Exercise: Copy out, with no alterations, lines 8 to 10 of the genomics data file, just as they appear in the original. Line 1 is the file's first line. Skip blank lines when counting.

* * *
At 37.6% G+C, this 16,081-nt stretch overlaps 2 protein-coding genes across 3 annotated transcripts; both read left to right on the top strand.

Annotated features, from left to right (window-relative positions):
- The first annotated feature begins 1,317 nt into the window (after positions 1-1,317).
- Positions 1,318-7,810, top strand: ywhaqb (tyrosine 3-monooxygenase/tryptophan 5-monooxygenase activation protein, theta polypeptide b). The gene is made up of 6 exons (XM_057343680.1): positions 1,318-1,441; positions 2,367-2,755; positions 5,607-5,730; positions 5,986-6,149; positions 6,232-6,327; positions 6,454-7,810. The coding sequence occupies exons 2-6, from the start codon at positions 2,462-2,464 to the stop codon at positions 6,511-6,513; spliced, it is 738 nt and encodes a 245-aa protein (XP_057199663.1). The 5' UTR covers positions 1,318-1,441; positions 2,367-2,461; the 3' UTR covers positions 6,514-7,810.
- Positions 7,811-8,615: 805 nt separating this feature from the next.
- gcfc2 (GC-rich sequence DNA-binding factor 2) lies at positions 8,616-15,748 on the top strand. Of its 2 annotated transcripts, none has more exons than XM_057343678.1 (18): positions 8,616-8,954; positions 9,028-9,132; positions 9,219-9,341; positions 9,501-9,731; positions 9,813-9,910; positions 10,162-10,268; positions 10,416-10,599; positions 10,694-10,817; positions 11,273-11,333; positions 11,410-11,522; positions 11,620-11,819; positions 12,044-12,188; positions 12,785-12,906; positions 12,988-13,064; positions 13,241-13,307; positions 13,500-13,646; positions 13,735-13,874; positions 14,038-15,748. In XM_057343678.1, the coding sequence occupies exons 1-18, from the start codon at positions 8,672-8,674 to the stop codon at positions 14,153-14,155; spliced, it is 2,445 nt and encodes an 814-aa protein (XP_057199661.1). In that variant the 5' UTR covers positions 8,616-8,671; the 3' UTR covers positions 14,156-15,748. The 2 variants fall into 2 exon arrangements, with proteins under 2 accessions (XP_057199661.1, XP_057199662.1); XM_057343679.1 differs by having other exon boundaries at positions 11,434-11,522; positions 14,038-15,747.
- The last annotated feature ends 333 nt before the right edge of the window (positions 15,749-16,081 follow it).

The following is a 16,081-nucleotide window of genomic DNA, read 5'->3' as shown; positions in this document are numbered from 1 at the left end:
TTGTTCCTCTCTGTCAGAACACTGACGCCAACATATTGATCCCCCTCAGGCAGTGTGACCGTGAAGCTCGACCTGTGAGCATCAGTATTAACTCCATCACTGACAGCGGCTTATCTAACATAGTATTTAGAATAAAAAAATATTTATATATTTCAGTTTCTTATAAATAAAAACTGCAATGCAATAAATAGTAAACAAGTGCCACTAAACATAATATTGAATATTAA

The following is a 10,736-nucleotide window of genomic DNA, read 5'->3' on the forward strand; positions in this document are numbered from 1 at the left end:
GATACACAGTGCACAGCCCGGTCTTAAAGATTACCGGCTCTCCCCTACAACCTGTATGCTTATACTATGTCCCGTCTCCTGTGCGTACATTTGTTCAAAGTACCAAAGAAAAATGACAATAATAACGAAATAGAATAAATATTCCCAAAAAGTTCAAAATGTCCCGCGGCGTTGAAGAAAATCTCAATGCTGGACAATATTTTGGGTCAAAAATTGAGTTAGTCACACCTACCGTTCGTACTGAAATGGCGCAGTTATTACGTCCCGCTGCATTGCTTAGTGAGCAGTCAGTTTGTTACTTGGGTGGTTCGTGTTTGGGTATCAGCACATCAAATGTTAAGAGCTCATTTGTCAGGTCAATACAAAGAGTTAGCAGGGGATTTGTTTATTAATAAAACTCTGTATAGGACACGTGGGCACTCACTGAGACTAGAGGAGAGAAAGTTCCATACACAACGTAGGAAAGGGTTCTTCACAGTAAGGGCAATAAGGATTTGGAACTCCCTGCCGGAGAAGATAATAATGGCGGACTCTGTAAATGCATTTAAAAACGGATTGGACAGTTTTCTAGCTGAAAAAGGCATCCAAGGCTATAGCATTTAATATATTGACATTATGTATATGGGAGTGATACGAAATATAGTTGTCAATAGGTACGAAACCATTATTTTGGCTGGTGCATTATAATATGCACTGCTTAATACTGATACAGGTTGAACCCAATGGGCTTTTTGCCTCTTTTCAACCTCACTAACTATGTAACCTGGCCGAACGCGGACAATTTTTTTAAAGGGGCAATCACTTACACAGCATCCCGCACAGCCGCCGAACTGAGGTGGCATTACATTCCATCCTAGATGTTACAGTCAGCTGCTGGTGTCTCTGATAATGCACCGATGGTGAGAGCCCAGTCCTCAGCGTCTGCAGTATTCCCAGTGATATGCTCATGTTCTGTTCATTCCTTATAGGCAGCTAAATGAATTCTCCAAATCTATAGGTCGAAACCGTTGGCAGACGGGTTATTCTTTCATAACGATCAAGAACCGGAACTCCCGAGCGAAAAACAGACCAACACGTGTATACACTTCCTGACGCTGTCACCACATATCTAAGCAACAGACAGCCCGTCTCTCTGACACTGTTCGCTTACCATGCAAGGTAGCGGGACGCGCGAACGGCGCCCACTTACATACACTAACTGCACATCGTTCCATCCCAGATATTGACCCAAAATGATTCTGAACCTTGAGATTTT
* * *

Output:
The following is a 16,081-nucleotide window of genomic DNA, read 5'->3' as shown; positions in this document are numbered from 1 at the left end:
TTGTTCCTCTCTGTCAGAACACTGACGCCAACATATTGATCCCCCTCAGGCAGTGTGACCGTGAAGCTCGACCTGTGAGCATCAGTATTAACTCCATCACTGACAGCGGCTTATCTAACATAGTATTTAGAATAAAAAAATATTTATATATTTCAGTTTCTTATAAATAAAAACTGCAATGCAATAAATAGTAAACAAGTGCCACTAAACATAATATTGAATATTAA

The following is a 10,736-nucleotide window of genomic DNA, read 5'->3' on the forward strand; positions in this document are numbered from 1 at the left end: